Tribal Justice on PBS Tonight – Check Local Listings

Published August 21, 2017

NEW YORK – Four years in the making, Tribal Justice will at last reach a national television audience tonight – Monday, August 21st.

Watch it on PBS, or stream it free for a limited time during and after the broadcast by going to: visit:

In Tribal Justice, two Native American judges reach back to traditional concepts of justice in order to reduce incarceration rates, foster greater safety for their communities and create a more positive future for youth. By addressing the root causes of crime, they are modeling restorative systems that are working. Mainstream courts across the country are taking notice.


A lovely, bittersweet film about an intensely delicate subject…. Veteran documentarian Anne Makepeace gets wonderful access. There is a reassuring wisdom to be found in the women Ms. Makepeace has made that movie about.
—John Anderson, The Wall Street JournalI love the film. It’s what I like most about art —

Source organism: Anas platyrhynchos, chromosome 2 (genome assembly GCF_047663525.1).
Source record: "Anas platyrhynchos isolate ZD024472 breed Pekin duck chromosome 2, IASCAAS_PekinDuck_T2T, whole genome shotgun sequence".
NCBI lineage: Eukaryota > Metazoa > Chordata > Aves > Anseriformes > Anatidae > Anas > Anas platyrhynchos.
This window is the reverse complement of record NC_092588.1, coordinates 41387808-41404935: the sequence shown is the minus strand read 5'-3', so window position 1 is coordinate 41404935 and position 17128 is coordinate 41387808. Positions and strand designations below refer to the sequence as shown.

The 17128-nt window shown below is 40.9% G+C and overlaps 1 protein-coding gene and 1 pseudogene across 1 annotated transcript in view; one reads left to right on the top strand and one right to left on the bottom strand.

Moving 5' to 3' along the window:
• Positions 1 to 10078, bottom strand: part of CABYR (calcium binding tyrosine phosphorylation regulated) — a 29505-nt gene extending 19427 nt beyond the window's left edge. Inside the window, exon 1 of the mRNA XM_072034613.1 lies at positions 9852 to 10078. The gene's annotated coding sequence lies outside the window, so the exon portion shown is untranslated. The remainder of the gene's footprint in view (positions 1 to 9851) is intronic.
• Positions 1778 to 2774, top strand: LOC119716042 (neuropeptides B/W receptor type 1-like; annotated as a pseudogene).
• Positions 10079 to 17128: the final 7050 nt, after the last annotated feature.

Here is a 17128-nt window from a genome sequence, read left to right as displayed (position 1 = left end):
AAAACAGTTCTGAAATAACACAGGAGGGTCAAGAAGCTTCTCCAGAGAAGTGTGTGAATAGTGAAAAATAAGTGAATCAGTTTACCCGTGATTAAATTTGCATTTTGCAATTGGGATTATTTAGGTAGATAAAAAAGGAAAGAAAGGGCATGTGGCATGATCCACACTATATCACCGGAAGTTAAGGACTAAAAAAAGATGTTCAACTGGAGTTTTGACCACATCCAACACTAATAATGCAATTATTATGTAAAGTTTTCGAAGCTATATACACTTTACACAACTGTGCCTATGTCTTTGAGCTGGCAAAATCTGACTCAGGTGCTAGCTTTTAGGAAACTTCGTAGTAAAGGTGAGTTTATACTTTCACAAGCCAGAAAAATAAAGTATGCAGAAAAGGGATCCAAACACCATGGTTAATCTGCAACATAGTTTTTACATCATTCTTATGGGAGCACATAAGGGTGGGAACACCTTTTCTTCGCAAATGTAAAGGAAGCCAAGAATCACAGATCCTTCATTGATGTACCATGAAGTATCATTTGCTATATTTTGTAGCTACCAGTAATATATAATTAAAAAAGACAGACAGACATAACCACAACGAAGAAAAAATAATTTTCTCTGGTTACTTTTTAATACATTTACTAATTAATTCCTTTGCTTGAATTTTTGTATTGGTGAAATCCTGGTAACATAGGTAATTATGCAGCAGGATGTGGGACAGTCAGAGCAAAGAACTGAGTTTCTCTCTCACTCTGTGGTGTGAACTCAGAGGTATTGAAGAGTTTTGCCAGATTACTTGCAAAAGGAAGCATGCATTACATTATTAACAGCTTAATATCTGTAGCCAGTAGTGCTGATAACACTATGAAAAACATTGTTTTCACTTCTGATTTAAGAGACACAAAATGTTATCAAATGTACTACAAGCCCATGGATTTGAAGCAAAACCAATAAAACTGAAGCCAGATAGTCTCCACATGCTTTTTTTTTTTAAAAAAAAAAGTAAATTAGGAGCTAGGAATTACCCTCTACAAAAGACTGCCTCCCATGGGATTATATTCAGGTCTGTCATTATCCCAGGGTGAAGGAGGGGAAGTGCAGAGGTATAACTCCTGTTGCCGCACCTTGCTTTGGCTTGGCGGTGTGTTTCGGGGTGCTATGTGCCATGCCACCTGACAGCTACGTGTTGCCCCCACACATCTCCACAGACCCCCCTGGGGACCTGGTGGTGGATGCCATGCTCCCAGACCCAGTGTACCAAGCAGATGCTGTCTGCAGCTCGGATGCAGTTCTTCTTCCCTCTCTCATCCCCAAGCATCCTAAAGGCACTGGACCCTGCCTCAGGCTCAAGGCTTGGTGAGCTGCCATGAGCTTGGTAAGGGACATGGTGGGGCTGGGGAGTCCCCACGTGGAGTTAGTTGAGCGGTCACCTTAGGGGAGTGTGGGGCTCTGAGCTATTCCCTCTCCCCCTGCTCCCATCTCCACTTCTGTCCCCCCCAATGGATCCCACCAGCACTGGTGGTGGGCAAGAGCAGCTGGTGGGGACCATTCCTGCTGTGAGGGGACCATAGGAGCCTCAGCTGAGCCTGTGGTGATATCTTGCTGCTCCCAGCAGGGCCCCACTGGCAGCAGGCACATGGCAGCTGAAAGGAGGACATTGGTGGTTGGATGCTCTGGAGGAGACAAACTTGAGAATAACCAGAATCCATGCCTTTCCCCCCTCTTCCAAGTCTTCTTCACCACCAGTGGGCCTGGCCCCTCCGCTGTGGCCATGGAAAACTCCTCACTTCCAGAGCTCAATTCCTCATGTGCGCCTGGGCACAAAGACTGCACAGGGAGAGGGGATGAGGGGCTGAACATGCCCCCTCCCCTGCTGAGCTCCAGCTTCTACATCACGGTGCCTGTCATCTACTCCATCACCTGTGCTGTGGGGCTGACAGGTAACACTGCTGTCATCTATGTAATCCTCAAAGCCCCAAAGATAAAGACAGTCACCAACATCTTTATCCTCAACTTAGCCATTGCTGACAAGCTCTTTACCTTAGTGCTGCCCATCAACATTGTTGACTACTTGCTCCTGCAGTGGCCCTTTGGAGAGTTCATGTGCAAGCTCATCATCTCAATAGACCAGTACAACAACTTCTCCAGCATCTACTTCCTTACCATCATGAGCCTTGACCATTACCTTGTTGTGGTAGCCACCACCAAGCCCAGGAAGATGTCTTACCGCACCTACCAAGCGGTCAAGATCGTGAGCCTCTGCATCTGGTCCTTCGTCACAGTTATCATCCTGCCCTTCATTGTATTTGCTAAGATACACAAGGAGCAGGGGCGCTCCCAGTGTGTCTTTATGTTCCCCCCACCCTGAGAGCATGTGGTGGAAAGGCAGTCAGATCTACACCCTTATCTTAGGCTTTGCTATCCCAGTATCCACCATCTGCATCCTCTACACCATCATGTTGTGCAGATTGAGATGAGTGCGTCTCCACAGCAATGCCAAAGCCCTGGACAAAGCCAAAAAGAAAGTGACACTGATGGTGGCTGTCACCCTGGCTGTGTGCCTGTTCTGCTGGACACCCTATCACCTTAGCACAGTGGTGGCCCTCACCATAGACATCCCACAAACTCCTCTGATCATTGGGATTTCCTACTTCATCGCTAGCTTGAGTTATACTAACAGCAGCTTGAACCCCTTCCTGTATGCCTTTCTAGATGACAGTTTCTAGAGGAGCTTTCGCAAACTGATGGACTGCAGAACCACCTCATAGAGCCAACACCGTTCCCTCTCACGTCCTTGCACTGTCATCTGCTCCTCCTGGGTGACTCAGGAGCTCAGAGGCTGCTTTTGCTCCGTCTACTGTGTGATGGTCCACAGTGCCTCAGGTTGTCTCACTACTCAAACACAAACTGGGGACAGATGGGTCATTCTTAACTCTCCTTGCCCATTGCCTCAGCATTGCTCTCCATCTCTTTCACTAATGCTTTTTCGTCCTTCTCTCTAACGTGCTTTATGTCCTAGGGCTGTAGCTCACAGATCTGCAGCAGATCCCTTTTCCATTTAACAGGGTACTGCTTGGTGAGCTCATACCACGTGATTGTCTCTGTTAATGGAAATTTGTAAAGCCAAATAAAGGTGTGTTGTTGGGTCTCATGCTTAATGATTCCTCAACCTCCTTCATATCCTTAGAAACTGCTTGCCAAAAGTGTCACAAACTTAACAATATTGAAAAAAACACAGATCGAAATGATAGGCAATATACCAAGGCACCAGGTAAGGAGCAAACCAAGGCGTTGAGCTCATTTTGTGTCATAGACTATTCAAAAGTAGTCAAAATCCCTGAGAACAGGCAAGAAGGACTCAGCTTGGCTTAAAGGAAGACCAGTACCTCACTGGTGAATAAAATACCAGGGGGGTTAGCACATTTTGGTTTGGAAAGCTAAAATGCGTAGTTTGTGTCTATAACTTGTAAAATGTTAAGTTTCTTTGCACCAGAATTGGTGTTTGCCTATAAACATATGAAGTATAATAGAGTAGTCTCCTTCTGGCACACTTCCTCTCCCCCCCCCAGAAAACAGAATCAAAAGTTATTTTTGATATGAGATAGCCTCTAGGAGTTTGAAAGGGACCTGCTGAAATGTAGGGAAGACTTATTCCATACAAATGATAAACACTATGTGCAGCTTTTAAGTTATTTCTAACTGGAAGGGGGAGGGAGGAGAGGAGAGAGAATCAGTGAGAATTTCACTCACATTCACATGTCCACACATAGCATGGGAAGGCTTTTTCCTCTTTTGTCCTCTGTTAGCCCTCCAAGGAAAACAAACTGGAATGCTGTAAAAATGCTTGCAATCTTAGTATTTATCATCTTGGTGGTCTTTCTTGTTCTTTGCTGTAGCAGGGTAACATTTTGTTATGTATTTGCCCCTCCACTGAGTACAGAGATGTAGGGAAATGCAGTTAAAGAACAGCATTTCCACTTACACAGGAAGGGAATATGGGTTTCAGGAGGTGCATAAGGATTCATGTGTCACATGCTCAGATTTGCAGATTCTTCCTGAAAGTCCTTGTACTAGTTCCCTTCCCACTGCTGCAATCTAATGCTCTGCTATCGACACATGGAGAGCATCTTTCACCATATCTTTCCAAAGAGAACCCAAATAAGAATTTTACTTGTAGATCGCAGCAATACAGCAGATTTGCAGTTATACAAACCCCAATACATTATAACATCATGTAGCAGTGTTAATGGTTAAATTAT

when it is devastating, and beautiful.

—Anna Deavere Smith, Actor, playwright, professor New York UniversityTribal Justice is an eloquent song, a song of resiliency and hope.
It is a song that needs to be sung in every state court justice system.
In this film, Tribal Judges Abinanti and White show us how.
We  owe them deep gratitude for sharing this gift.

—Timothy Connors. Presiding Judge, Washtenaw County
Peacemaking Court

Makepeace has made a film that is as gratifying as it is powerful…
a film that is as beautiful to watch as it is haunting, a story
rich in character and place.

—Bruce Murkoff, The Lakeville Journal and the Millerton News

Gritty, realistic, hopeful, and culturally grounded.
—Duane Champagne, Professor of Sociology and Amerian Indian Studies at UCLA and Professor of Law at UCLA School of Law

Phenomenal, emotional,captures tribal courts and two wonderful spirits.

—Judge Richard Blake, Chief Judge of the Hoopa Tribe

This film is a wonderful way to educate people about tribal sovereignty and the ways we use it to resolve disputes in our tribal communities.
—John Echohawk, Executive Director, Native American Rights Fund

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